Social Networking: The Good, the Bad and the Funky
WEB SITES LIKE FACEBOOK and MySpace are brand new animals In the realm of teaching and learning. It hasn't taken long, though, for educators to start using the sites to swap ideas and put resources to work In the classroom. Before the 2008 elections, some teachers even converted their spaces into beehives of political action.
Likewise, a handful of people have built pages as tributes to their most influential teachers pages that testify to the power of challenging subjects welltaught. AFT member Leslie Boyadjian belongs to two groups on Facebook dedicated to individual teachers.
"One group honors a college professor of mine, and the other honors an incredible high school history teacher of mine, Joyce Briscoe," says Boyadjian, a high school teacher and member of the Albuquerque (N.M.) Teachers Federation. "She was one of the reasons I became a teacher myself, and she was definitely the reason I majored in history. Simply looking at the page devoted to her shows that many students loved and respected her and were changed because of her."
Just being "social," though, doesn't mean these networks are only about socializing. Some teachers use them to help students practice writing or to learn about current events. But along with the good that social networking does, its widespread popularity also has created a new generation of problems and potential liabilities for educators, especially when coupled with the ease of posting videos and other media.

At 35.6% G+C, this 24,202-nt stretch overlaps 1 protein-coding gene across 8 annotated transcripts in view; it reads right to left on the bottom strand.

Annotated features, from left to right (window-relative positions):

Teachers may be at risk
Sometimes, educators (like everybody on the Web) can be their own worst enemies, posting edgy material that could compromise them and jeopardize their jobs, especially because educators carry the special responsibility of working with children. Other times, teachers may be targets of false information posted about them.
Despite free speech rights guaranteed by the First Amendment, online indecency attributed to school employees would fall, as a rule, under school district guidelines banning inappropriate behavior both inside and outside school. Courts have ruled that schools can regulate off -campus speech by teachers if that speech can be shown to have an adverse impact on campus. Teachers in Colorado, Florida, Massachusetts and Tennessee have been dismissed or suspended because of content posted on their social networking sites.
Teachers also may be held responsible for content posted about them, including accusations of unfairness or unseemly photos, on other sites.
Minimizing your risk
One way to prevent problems in social networking is simply not to have your own page. If you do have one, take steps to ensure that your …
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Publication information: Article title: Social Networking: The Good, the Bad and the Funky. Contributors: Not available. Magazine title: American Teacher. Volume: 94. Issue: 1 Publication date: September 2009. Page number: 4. © American Federation of Teachers Feb 2009. Provided by ProQuest LLC. All Rights Reserved.
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